Crossing the border
In recent years, supermarket aisles have become increasingly long for me; by the time I load my groceries into the trunk of my car, my arthritic knees complain mightily – that was even after a young boy dashed across the parking lot to come to my aid. He pulled up at my Honda Civic's rear bumper and announced, “I helped my mom load up her groceries, and she told me
to come help you.”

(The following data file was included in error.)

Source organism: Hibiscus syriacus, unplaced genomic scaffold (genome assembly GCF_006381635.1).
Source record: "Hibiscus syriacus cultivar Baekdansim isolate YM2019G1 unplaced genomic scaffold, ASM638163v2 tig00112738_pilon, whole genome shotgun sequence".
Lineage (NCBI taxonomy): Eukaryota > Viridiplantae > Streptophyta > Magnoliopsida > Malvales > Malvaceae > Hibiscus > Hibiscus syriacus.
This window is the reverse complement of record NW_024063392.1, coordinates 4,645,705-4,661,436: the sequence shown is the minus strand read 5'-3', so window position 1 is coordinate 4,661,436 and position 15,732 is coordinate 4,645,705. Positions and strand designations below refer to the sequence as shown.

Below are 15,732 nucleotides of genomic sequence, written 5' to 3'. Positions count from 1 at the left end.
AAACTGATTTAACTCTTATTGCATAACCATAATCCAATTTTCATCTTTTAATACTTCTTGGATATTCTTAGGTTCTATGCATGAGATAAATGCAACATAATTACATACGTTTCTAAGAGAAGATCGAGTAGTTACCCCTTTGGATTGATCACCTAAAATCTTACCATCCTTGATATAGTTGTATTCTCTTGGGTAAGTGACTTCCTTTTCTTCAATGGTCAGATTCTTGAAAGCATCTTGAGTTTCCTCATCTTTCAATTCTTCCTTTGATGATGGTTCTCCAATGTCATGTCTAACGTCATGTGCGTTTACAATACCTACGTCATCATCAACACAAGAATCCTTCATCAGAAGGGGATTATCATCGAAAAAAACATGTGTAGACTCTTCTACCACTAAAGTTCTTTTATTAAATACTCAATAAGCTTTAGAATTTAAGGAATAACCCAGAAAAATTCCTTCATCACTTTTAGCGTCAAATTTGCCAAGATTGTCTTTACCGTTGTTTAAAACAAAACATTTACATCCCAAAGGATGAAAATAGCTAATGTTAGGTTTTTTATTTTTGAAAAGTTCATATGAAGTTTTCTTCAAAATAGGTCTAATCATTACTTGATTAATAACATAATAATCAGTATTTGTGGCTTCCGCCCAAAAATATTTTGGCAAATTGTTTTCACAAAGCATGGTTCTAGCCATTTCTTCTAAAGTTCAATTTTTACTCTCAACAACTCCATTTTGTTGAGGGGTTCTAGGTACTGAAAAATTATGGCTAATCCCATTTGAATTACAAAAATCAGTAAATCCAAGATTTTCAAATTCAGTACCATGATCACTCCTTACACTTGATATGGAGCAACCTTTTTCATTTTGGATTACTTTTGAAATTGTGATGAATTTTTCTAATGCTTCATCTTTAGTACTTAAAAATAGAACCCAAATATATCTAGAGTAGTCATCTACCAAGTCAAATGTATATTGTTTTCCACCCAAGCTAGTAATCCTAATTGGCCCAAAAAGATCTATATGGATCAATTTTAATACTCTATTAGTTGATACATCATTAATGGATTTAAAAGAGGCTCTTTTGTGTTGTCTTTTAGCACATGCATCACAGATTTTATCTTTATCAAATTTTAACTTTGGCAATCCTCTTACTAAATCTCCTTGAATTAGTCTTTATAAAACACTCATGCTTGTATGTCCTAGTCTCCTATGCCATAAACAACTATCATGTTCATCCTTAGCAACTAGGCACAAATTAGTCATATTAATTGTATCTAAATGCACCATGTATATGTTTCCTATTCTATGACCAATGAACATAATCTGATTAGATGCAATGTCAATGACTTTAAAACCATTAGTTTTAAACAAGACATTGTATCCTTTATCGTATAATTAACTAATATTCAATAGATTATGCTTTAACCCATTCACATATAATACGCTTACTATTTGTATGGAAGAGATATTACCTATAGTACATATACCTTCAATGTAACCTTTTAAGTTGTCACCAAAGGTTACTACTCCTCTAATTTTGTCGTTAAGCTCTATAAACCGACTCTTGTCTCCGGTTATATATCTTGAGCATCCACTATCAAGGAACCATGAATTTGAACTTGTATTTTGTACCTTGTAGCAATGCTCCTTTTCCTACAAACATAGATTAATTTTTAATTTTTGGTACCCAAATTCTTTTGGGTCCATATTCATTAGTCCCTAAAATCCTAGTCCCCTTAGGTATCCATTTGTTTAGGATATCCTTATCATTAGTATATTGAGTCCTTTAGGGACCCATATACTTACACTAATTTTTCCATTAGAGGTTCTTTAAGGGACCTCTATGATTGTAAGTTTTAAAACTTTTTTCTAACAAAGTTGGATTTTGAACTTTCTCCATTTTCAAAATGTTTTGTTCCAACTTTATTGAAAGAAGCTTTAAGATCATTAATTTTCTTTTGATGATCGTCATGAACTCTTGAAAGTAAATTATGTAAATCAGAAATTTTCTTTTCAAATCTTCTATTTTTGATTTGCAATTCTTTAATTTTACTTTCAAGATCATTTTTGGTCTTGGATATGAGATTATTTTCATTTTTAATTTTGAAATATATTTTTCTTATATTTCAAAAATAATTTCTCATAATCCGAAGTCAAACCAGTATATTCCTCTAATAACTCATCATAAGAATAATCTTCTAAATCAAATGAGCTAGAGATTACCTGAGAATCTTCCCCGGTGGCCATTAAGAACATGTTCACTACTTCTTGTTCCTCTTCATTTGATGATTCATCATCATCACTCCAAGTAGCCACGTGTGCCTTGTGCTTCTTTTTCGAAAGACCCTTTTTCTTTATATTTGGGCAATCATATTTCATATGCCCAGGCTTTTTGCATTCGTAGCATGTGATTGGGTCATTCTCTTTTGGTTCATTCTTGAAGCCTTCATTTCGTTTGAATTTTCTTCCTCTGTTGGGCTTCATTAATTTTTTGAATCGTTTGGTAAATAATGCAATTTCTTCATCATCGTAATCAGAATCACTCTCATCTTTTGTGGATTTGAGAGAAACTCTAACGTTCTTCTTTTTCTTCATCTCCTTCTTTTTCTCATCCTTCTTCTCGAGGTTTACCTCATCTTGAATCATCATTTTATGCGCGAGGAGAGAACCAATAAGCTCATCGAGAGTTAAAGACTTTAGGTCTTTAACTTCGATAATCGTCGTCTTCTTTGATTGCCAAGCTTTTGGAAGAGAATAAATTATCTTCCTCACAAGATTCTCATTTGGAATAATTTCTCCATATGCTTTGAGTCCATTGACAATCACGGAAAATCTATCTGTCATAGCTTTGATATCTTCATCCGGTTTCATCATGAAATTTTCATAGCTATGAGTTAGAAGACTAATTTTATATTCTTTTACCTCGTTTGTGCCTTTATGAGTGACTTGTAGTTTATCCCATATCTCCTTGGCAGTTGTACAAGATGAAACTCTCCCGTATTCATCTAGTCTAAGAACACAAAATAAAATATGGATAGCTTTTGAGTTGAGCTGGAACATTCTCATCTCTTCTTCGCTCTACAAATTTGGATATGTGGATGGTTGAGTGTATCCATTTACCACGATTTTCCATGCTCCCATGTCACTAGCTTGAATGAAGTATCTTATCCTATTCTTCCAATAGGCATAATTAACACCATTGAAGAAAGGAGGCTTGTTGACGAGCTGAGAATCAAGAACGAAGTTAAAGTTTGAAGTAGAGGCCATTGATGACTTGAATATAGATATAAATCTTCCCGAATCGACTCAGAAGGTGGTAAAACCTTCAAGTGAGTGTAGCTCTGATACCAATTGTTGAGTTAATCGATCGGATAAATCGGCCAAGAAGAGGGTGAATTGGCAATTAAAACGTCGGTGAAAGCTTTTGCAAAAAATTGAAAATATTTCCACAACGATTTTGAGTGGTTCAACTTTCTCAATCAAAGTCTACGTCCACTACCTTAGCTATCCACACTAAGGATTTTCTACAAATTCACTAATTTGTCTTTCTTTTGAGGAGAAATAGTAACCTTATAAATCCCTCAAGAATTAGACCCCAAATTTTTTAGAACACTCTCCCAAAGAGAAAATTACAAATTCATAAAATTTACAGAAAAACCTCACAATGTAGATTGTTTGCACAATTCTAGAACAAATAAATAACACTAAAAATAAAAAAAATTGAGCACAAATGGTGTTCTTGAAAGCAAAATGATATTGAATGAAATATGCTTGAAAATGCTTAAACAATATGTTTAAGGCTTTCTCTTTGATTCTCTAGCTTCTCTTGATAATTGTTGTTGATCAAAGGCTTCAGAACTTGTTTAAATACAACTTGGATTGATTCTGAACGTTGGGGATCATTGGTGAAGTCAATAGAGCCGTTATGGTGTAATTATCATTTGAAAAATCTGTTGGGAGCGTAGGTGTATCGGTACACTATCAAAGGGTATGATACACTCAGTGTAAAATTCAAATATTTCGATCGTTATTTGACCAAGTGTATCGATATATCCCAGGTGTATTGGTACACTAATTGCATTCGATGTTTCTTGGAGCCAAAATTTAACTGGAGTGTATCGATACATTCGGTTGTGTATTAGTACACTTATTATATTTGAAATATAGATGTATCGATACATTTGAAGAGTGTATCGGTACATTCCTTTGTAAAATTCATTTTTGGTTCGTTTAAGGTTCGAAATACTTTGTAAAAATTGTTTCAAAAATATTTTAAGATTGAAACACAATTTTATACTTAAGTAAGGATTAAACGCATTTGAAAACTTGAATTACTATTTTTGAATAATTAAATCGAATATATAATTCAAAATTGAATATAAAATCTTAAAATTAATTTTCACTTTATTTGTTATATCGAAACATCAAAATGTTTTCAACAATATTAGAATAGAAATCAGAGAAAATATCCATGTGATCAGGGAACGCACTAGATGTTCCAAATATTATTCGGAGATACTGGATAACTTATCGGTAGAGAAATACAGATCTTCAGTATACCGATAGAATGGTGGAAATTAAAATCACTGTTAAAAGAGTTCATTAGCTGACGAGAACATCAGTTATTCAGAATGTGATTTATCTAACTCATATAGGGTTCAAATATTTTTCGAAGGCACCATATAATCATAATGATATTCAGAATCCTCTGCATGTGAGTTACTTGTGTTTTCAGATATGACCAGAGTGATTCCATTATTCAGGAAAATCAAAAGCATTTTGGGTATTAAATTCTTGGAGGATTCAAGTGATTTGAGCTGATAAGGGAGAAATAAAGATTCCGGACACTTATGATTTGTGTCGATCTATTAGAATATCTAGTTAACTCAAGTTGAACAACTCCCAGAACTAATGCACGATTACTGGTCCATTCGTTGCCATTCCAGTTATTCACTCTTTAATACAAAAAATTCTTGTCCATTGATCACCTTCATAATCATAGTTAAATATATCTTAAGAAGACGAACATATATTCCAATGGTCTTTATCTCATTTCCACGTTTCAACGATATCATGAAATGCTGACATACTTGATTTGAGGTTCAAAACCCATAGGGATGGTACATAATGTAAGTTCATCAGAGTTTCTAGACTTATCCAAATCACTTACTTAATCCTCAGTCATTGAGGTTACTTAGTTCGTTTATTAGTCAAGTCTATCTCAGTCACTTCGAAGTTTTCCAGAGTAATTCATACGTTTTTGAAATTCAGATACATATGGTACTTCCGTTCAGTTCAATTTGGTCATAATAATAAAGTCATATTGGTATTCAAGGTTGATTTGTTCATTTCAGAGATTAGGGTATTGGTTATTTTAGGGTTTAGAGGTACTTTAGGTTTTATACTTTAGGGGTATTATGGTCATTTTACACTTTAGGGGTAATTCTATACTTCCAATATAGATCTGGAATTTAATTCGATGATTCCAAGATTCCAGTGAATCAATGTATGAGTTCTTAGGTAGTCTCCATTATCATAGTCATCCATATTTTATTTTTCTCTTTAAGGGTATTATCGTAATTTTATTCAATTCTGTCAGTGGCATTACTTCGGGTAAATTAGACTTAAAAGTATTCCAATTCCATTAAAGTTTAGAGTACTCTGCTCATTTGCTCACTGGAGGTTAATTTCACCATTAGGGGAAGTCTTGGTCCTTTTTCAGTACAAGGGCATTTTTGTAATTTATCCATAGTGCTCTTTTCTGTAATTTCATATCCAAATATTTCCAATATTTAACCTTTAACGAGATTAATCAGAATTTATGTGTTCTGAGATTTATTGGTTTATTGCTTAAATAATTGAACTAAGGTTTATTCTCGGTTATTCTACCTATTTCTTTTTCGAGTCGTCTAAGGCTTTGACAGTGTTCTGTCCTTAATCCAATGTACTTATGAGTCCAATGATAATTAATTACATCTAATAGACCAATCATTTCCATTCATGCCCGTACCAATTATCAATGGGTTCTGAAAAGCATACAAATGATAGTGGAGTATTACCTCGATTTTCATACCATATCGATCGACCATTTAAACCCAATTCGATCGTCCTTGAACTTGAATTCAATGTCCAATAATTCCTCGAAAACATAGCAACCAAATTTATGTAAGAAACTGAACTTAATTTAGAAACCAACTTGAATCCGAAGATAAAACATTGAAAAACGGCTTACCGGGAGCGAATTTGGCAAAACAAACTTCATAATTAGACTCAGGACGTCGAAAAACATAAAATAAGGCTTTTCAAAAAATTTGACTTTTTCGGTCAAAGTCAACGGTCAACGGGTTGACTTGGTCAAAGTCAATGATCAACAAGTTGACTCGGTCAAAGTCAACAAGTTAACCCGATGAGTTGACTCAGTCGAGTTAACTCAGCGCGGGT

I offered to pay him for his help, but Mom had coached him well: he was not to accept money for an act of kindness.
Arriving home, I hauled my three bags of groceries up to my third-floor apartment and hastened to put the frozen foods in the freezer and stash the rest on cupboard shelves.
It was mid-afternoon by then, and I welcomed time to lie down for a few minutes and catch my breath. Sighing as I leaned back on my pillow, I envisioned a border crossing. I ached for all the immigrants trying to make it to the other side in hope of finding freedom and a new life.